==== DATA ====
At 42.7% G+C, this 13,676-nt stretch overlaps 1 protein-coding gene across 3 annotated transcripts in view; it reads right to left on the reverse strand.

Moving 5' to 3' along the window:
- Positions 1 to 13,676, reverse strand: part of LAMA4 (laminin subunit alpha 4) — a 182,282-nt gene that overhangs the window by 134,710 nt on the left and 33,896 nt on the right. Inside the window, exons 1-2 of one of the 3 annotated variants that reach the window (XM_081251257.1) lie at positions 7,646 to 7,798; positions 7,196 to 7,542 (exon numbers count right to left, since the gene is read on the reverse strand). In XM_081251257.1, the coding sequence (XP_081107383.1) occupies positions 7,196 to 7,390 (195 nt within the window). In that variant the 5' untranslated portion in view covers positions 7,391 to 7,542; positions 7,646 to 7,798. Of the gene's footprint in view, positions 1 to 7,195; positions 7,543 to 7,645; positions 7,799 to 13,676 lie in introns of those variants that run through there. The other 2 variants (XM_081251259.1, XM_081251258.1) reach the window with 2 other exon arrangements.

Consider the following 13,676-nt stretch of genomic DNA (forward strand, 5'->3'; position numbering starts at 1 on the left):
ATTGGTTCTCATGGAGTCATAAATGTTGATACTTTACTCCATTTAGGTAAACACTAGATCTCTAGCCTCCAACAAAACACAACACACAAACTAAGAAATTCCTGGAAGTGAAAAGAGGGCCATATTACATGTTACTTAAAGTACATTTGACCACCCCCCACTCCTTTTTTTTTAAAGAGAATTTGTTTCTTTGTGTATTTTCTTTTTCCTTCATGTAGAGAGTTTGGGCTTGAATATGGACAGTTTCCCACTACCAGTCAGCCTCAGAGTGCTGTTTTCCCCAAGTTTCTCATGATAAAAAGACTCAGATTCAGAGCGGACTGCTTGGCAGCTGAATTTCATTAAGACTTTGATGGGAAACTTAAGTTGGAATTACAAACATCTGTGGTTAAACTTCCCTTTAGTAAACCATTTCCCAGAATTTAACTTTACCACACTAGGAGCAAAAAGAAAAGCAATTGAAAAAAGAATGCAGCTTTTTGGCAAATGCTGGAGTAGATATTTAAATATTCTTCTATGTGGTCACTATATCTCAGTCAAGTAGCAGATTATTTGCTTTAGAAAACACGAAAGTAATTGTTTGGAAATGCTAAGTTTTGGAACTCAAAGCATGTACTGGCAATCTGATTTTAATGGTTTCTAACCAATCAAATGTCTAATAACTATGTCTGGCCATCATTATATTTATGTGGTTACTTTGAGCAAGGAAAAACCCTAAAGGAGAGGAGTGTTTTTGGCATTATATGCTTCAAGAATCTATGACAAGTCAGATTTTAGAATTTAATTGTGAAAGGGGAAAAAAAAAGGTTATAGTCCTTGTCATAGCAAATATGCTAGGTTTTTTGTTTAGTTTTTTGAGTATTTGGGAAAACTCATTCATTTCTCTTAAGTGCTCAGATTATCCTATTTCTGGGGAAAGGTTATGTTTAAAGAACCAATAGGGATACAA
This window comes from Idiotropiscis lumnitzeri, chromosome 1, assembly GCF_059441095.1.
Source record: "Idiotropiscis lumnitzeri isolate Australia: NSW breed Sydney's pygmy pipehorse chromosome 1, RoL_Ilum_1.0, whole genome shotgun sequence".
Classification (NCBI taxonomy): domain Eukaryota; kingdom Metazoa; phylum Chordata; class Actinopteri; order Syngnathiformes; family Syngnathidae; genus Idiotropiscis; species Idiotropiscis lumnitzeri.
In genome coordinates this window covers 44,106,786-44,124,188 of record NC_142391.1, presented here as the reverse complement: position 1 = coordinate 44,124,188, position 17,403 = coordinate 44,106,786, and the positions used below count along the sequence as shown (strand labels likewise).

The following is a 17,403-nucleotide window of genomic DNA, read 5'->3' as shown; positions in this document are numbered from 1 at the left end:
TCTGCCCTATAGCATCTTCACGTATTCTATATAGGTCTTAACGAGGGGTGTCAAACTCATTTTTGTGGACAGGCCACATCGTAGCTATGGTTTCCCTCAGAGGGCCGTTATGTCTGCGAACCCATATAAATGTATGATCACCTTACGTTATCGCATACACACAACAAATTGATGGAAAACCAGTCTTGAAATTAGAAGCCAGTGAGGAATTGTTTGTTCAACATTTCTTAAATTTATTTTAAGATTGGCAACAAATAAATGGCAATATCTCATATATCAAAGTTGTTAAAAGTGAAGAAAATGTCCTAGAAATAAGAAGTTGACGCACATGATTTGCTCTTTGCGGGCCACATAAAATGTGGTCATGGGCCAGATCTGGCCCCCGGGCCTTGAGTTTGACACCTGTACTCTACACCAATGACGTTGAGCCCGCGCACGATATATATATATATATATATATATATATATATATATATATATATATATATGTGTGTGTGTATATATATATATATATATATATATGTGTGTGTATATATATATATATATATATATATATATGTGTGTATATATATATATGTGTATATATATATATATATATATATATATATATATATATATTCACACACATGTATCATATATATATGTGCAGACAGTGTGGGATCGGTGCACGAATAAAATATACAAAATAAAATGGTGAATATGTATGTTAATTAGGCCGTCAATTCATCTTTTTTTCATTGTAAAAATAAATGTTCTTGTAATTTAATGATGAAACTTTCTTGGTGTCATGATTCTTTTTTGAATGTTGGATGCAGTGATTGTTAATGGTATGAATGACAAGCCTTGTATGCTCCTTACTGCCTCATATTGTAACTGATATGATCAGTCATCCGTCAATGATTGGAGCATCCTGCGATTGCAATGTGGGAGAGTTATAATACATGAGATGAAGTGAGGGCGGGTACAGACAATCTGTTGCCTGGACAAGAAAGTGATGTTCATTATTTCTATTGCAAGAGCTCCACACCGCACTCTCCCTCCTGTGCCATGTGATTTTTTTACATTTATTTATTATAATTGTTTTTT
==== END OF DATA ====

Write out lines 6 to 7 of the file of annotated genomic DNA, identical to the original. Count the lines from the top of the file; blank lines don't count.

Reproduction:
This window comes from Idiotropiscis lumnitzeri, chromosome 1, assembly GCF_059441095.1.
Source record: "Idiotropiscis lumnitzeri isolate Australia: NSW breed Sydney's pygmy pipehorse chromosome 1, RoL_Ilum_1.0, whole genome shotgun sequence".